With those two additions to our component harness, this test case passes with exactly the test and component harness code in both unit tests and end-to-end tests.

Protractor caveat

An unfortunate caveat as of Angular CDK version 10.1 is that ProtractorHarnessEnvironment does not implement waitForTasksOutsideAngular yet.

This means that asynchronous tasks run outside NgZone cannot be intercepted and awaited by the Protractor harness environment which could lead to false positives in our Protractor tests or force us to write additional code in the test cases themselves. Especially if we use non-Angular UI libraries.

Conclusion

I started out by saying that a component harness wraps a component or a directive. But in fact, component harnesses can be used to build a testing API around any pieces of DOM.

A component harness does not have to wrap only a single component or DOM element. As we discussed, a component harness can represent a hierarchy of component harnesses. A component harness hierarchy can consist of several component harness types, several component harness instances of the same type or a mix of both as we have seen.

In our example, we created a single component harness that interacted with all the different parts of the favorite ocean creature use case. We could have split it into multiple component harnesses. We could also have created a component harness that allowed consumers to interact with a complete page or an entire application.

By the way, how many components does the use case consist of? Did you notice that throughout this article, we never once saw an Angular component model or an Angular template? This speaks in favour of the validity of the test-as-a-user strategy which component harnesses help us follow.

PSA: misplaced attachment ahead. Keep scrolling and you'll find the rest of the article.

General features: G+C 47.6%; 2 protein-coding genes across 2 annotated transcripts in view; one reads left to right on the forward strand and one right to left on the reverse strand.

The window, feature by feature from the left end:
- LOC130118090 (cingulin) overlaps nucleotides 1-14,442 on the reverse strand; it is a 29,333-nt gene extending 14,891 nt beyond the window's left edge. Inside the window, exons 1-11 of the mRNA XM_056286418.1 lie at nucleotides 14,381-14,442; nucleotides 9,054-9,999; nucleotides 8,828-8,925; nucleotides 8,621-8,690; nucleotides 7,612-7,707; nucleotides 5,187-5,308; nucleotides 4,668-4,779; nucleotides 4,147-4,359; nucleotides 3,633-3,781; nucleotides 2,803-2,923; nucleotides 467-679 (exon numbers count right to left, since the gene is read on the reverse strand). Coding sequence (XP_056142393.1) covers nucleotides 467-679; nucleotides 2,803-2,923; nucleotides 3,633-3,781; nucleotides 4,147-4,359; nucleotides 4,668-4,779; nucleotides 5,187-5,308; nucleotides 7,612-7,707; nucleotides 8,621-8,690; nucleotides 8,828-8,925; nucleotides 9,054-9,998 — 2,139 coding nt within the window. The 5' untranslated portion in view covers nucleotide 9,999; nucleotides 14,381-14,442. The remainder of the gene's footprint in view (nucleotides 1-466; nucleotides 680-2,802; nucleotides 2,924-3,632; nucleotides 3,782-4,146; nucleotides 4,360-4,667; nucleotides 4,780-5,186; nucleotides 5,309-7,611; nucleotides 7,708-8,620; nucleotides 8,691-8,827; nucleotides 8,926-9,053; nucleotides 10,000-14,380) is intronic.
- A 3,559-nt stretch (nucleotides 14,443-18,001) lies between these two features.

Additional topics

I tried to create a case study at an intermediate level that taught you about writing your own component harness, using Angular Material's component harnesses, using child component harnesses as well as consuming your custom component harness in both unit tests and end-to-end tests.

Of course, there are many more topics to learn about dealing with component harnesses. Here are some of them:

  • Writing custom locators
  • Implementing the static with method for loading specific harnesses
  • Querying and interacting with the DOM through TestElements
  • Locating overlays that are outside the applications DOM such as dropdown menus and modal dialogs
  • Implementing a custom HarnessEnvironment and a matching TestElement for end-to-end testing frameworks other than Protractor

We also didn't cover how to test component harnesses. Should we test our own testing APIs? Of course! That's a lesson for another article. Until then, go explore the Angular Components source code to see component harness test suites in action.

This article is produced in collaboration with Systemate A/S in Denmark.

Better Software Faster®.
–Systemate A/S

Resources

Learn more about creating custom component harnesses, writing tests that consume them or implement a custom harness environment in the official component harness guide.

Learn how to use Angular Material's component harnesses in your tests and the benefits of using them in the guide "Using Angular Material's component harnesses in your tests".

You can find the favorite ocean creature application we instrumented with a harness and test suites in the GitHub repository LayZeeDK/ngx-component-harness.

Peer reviewers

Finally, a big thank you to my fellow writers whom helped review this article: